Old Luxembourg Villeroy & Boch

Still so much of the premium porcelain production at Villeroy & Boch relies on human skill, despite the 3,000 piece per day output at the china factory which employs local people from the surrounding village of Mettlach.  I got to see how each design starts out and makes it's way through various processes and procedures before getting shipped off around the world.  My favourite was the quality testing right at the end which relied on a lovely lady tapping each porcelain cup and plate with a pen tool to see if it "rang".  If it made no noise it was sent back to be repaired and fired again.  Hugely skilled artists are employed to apply decorative finishes to many of the patterned and coloured ceramics, for example, a beautiful platinum band applied to the Anmut collection is entirely done by hand for each and every single piece.  It was so fascinating to see humans and robotic technology (which weirdly looked so human-like and operate non-stop) working seamlessly together.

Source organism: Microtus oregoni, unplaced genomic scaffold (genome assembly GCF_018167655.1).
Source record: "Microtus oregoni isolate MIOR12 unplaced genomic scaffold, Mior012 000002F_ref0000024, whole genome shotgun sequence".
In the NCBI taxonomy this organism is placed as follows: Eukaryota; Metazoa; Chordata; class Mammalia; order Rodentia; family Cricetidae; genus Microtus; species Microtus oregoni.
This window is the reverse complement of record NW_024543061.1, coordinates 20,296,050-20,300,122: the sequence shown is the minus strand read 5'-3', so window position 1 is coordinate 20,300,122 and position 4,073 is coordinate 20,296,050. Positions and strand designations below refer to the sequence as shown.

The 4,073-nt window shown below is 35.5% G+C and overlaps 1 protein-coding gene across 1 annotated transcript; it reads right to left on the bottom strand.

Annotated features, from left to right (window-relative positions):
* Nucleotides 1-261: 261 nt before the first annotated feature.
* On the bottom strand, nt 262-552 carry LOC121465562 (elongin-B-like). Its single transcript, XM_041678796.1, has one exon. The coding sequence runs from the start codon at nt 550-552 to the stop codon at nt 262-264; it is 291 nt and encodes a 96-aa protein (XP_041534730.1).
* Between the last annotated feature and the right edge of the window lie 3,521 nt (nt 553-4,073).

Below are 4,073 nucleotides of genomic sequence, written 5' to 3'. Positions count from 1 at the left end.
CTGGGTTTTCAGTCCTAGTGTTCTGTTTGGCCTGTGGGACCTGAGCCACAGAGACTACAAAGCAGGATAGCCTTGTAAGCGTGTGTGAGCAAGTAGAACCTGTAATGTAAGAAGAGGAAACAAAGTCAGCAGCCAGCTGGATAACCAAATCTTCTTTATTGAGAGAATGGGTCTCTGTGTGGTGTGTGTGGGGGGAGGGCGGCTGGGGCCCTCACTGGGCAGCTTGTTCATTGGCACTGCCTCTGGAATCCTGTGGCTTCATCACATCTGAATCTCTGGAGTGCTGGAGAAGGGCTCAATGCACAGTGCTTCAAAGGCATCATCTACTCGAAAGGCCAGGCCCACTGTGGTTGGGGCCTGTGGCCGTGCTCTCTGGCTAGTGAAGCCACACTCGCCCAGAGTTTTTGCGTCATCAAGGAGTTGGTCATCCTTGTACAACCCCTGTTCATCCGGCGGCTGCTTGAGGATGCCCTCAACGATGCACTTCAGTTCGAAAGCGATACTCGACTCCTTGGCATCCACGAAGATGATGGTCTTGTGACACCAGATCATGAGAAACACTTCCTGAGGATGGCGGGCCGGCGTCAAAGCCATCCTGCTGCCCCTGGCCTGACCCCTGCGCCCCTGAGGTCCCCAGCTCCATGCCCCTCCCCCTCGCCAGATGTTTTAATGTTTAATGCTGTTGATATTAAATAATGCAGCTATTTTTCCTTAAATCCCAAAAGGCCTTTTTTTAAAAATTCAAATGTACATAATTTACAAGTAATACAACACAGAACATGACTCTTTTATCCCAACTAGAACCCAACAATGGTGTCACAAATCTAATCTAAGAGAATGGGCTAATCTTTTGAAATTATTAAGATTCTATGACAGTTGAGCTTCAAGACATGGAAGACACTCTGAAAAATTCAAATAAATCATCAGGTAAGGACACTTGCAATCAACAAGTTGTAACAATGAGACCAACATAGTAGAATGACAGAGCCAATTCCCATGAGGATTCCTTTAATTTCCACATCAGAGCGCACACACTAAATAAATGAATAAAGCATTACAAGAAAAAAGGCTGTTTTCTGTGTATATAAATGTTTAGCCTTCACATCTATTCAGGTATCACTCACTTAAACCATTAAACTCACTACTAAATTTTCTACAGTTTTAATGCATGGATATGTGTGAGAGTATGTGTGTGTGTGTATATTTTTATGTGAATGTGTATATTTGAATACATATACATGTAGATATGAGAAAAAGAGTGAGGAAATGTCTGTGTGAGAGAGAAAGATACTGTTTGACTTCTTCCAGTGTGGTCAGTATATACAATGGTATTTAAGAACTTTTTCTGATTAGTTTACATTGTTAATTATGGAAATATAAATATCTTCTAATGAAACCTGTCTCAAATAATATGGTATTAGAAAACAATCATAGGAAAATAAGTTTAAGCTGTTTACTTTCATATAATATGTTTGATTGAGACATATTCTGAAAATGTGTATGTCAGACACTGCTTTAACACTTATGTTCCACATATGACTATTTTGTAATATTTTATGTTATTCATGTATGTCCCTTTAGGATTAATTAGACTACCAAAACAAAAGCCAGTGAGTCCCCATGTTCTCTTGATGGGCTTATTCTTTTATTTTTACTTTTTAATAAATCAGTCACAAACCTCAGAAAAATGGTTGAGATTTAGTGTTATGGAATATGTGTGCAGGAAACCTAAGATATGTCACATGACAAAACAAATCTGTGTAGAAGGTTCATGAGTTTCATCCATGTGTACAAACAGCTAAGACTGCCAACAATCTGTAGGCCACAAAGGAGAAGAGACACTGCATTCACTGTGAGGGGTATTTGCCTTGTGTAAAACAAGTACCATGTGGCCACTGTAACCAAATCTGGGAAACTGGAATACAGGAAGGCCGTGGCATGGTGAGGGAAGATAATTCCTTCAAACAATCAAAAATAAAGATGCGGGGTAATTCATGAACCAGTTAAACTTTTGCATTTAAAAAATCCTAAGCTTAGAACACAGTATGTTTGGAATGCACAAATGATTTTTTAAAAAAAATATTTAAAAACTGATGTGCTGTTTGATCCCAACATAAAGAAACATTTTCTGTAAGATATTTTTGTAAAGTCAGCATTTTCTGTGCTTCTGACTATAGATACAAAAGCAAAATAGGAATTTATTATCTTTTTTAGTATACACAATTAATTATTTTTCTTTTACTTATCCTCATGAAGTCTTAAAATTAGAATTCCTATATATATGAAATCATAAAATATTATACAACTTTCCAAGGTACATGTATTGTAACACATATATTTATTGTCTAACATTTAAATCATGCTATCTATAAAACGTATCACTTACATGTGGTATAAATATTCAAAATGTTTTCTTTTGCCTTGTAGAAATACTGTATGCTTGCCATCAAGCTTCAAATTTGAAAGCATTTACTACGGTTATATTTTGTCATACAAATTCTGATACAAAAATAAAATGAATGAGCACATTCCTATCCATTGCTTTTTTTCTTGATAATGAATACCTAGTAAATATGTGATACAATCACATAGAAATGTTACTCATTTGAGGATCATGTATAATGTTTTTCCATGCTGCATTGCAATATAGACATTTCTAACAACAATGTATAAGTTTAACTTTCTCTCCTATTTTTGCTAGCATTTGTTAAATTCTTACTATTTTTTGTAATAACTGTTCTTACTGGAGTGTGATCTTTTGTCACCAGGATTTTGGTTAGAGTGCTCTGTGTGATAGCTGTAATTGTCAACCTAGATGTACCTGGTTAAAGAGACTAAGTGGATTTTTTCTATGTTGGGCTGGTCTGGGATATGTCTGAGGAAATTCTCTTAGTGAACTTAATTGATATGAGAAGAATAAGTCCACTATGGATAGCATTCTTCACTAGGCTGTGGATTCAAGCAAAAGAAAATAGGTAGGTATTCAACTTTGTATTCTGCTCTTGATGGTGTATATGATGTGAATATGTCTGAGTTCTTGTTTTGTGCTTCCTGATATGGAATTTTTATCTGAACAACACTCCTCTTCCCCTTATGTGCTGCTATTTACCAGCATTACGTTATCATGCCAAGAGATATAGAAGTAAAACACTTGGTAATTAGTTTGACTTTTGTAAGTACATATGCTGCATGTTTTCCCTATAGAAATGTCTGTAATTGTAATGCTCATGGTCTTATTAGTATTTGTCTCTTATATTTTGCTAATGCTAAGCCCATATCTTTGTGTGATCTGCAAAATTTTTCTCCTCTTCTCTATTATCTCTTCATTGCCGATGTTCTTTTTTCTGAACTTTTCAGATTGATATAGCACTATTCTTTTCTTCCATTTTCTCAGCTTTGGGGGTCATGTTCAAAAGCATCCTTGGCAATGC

This is the old Luxembourg collection above, still going strong since it's creation in 1770.  It's quite a chintzy design (which I LOVE) and I'm now an official collector, it reminds me of an old French farmhouse setting.  There are die-hard collectors all over the world like a couple I met during my visit, who amazingly had travelled from England especially to visit the huge outlet shop in Mettlach so they could buy some limited edition pieces to add to their collections.   

La Classica Contura

This is the La Classica Contura collection with platinum detail which we were lucky enough to eat off every night.  


Gesa Hansen for Villeroy & Boch bathrooms and wellness collection